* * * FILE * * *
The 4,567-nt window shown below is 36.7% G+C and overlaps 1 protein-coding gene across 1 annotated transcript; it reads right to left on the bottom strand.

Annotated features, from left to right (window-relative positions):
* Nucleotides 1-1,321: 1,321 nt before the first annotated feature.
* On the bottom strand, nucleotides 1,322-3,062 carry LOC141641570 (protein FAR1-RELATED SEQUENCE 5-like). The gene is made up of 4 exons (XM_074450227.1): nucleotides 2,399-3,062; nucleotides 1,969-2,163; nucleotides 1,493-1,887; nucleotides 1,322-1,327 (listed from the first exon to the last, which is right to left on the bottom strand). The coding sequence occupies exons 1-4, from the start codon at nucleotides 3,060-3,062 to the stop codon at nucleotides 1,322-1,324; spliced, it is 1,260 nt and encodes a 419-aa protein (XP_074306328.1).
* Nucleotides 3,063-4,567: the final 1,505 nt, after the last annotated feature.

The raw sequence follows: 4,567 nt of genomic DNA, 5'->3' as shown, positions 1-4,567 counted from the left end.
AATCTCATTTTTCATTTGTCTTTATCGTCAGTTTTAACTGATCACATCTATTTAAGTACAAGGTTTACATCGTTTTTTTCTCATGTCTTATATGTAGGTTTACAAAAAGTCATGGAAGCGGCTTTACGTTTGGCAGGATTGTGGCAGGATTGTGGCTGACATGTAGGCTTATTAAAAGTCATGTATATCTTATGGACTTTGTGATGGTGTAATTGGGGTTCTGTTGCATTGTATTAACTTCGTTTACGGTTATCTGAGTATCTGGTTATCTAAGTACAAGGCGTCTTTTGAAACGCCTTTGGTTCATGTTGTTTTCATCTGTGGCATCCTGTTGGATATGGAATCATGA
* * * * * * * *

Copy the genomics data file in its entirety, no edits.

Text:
The 4,567-nt window shown below is 36.7% G+C and overlaps 1 protein-coding gene across 1 annotated transcript; it reads right to left on the bottom strand.

Annotated features, from left to right (window-relative positions):
* Nucleotides 1-1,321: 1,321 nt before the first annotated feature.
* On the bottom strand, nucleotides 1,322-3,062 carry LOC141641570 (protein FAR1-RELATED SEQUENCE 5-like). The gene is made up of 4 exons (XM_074450227.1): nucleotides 2,399-3,062; nucleotides 1,969-2,163; nucleotides 1,493-1,887; nucleotides 1,322-1,327 (listed from the first exon to the last, which is right to left on the bottom strand). The coding sequence occupies exons 1-4, from the start codon at nucleotides 3,060-3,062 to the stop codon at nucleotides 1,322-1,324; spliced, it is 1,260 nt and encodes a 419-aa protein (XP_074306328.1).
* Nucleotides 3,063-4,567: the final 1,505 nt, after the last annotated feature.

The raw sequence follows: 4,567 nt of genomic DNA, 5'->3' as shown, positions 1-4,567 counted from the left end.
AATCTCATTTTTCATTTGTCTTTATCGTCAGTTTTAACTGATCACATCTATTTAAGTACAAGGTTTACATCGTTTTTTTCTCATGTCTTATATGTAGGTTTACAAAAAGTCATGGAAGCGGCTTTACGTTTGGCAGGATTGTGGCAGGATTGTGGCTGACATGTAGGCTTATTAAAAGTCATGTATATCTTATGGACTTTGTGATGGTGTAATTGGGGTTCTGTTGCATTGTATTAACTTCGTTTACGGTTATCTGAGTATCTGGTTATCTAAGTACAAGGCGTCTTTTGAAACGCCTTTGGTTCATGTTGTTTTCATCTGTGGCATCCTGTTGGATATGGAATCATGA